ENGINEERING CREATED CENTER TO SUPPORT EXPORTS LOGISTICS
THE INITIATIVE WILL BENEFIT SMALL AND MEDIUM-SIZED COMPANIES IN THE FOREIGN TRADE SECTOR TO HELP THEM IMPROVE THEIR PRODUCTION PRACTICES.
January 05, 2017
With the signing of the start of activities memorandum, the Technological Logistics Extension Center, awarded by Corfo to the Department of Engineering, last September, was launched.
The initiative aims to support the processes related to foreign trade in the logistics and transportation area of the products of the Central Zone, from the Maule Region to the Lakes Region, going to external markets. This objective will be reached through the joint work of the five universities involved in the project led by the UTALCA, including the universities of Bío Bío, Católica de la Santísima Concepción, de la Frontera and Austral de Chile.
"We want to make an impact on, and give support to, mainly small and medium-sized companies in their ability to innovate and adapt to new technologies, to contribute to their development. We hope to reach a large number of them, so that this will have a positive impact on the economic development of the country," said the director of the project and academic from Engineering, Alfredo Candia.
The Extension Center has, in addition, the support of private organizations, such as the Empresa Portuaria Talcahuano San Vicente (TSV), the Confederación Nacional de Transporte de Carga de Chile (CNTC), the Corporación para el Desarrollo de Malleco, the Asociación Gremial Armasur and the Cámara Marítimo Portuaria de Chile A.G (Camport).
The total cost of the initiative is around 1.3 billion pesos (US$2 M, approx.) for three years. Of this amount, close to 900 million (US$ 1.3 M, approx.) will be provided by Corfo and the rest will be managed by the institutions themselves.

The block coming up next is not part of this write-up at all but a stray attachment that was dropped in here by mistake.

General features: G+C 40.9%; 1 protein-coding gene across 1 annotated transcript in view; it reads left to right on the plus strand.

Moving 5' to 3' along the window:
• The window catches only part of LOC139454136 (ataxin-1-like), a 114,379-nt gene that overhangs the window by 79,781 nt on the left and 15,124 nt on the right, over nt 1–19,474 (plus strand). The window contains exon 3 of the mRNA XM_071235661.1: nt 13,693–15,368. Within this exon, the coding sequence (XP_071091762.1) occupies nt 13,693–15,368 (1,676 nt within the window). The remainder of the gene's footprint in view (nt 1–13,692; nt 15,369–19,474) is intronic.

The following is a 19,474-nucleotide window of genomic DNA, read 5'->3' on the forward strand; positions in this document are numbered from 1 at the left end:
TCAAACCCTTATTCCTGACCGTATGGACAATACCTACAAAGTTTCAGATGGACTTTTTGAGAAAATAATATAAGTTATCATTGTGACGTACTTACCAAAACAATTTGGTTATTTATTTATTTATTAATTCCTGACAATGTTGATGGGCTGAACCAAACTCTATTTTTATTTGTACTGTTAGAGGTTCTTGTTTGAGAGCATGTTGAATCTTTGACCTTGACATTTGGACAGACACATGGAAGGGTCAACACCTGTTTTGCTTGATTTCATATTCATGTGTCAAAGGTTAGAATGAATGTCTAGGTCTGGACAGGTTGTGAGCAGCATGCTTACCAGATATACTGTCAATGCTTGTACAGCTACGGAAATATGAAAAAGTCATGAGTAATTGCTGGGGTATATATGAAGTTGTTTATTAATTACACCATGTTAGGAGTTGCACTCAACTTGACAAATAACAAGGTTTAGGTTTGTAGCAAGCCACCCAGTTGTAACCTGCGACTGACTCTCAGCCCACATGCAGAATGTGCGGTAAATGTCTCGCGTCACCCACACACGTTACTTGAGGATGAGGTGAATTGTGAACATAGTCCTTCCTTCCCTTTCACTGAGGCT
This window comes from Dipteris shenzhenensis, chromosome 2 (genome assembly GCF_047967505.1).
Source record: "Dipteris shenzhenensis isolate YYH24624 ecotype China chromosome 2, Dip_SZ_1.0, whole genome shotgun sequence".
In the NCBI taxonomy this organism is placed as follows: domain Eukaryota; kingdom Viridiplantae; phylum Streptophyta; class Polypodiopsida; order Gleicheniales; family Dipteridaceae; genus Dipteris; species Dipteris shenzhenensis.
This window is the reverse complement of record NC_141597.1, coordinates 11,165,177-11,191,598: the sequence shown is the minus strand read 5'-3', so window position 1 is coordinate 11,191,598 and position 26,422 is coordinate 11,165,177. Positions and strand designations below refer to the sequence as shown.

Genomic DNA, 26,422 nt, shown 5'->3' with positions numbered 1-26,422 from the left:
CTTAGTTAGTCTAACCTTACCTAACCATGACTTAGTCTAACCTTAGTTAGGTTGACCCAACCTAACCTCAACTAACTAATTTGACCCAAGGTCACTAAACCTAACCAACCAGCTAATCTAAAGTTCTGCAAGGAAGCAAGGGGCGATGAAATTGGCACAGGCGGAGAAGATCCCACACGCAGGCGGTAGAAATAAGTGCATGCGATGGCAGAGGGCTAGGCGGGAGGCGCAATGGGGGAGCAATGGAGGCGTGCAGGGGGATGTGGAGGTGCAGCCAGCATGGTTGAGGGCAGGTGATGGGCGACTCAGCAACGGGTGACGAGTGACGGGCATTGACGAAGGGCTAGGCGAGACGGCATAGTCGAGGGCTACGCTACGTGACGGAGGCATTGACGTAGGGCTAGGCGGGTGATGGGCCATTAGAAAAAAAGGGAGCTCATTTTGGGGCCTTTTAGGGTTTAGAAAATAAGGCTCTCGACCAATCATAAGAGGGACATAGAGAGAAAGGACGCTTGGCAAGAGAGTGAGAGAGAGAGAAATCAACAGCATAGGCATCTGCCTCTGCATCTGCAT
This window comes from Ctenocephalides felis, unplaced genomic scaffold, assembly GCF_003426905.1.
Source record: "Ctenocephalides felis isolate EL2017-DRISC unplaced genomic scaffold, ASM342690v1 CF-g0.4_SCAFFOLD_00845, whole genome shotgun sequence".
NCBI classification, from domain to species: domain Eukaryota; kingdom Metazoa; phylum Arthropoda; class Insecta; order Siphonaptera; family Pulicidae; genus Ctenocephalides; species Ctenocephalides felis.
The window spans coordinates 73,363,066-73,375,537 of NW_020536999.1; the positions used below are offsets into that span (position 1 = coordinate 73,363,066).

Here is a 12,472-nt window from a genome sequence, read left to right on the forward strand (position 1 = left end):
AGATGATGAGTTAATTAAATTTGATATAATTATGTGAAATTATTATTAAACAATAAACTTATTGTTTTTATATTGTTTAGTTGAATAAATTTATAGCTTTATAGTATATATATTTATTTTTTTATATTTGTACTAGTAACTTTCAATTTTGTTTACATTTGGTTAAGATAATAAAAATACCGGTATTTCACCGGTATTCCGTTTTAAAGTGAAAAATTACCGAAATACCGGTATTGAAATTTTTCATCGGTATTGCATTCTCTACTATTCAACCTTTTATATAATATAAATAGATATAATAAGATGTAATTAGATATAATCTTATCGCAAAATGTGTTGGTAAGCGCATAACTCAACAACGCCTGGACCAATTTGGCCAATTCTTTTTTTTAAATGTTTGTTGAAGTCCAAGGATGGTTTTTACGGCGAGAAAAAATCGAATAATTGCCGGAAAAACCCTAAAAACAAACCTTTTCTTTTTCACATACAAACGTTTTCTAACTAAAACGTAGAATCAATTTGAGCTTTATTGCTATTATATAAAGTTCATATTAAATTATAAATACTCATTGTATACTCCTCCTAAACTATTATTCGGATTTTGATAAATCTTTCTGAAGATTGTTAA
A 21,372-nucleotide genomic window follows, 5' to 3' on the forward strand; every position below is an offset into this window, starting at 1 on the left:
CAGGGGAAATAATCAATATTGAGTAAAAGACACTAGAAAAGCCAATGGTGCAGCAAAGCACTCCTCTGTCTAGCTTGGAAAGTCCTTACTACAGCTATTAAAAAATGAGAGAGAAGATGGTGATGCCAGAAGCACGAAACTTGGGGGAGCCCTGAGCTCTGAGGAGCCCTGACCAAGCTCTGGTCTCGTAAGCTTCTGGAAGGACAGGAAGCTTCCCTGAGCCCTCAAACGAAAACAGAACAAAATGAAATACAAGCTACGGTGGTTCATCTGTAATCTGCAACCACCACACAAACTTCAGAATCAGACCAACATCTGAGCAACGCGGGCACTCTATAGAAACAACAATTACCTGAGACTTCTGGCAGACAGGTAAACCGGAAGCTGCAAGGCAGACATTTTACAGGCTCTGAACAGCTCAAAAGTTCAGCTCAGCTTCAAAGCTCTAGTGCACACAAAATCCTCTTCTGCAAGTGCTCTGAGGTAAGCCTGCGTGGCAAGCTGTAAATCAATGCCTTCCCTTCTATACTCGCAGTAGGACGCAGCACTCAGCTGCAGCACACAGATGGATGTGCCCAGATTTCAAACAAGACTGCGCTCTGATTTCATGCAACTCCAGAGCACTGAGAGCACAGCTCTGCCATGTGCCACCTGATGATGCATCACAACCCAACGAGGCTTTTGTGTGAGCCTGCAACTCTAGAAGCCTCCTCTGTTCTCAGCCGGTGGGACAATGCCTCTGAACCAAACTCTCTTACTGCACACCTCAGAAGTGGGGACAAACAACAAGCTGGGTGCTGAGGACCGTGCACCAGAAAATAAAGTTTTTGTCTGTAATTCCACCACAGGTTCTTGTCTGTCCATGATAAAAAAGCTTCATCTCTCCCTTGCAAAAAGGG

"This project is very important for the University and its ties with the environment. Our academics have been working on logistics issues since a while ago and it is very important that such knowledge does not stay in classrooms or laboratories, but that is transferred to those who will make good use of it, which in this case are the companies of the exports sector," said the Vice President for Innovation and Technology Transfer, Gonzalo Herrera.
In addition, he appreciated the coordination achieved with other Academic Institutions from the South-Center zone in associative projects that seek to impact and improve the competitiveness of this zone, such as the Engineering 2030 project and others that are being developed.
Professor Candia highlighted the work done by the professionals involved in the Engineering 2030 project, who supported the creation of the project, which also involves the three Departments of Engineering linked to the Macro-Department (UTALCA, UBB and UFRO).
The new center is part of the “Technological Extension” line, implemented by Corfo in 2015, which aims to domestic companies to acquire best productive practices and strengthens their capacity to intefrate technologies in different areas, so as to enhance their development.
The idea is that the beneficiary institutions take responsibilities in creating a space for the diagnosis of problems, and then deliver real solutions that help them reduce their productive and technological gaps.
"We seek to generate units capable of meeting the challenges of production in small and medium-sized enterprises linked to sectors and territories. In the specific case of this Extension Center, the work being developed between the participating universities that are located in this Central zone is very favorable, which enhances the impact capacity of the center," said the Corfo’s Innovation Manager, Patricio Feres. The initiative awarded to the UTalca is one of the 11 extension projects that are developed in Chile.
According to the OECD, the process of transporting the export products of its member countries takes 10 days, on average; a cycle that in the south central zone of Chile can exceed 20 days. "There are several studies that explain the problems the transport of export products have: road conditions the routes used, the loads that are not well adapted to the trucks, transportation with no communication technologies, inadequate access to ports and other situations that make distribution times less efficient," explained Candia.
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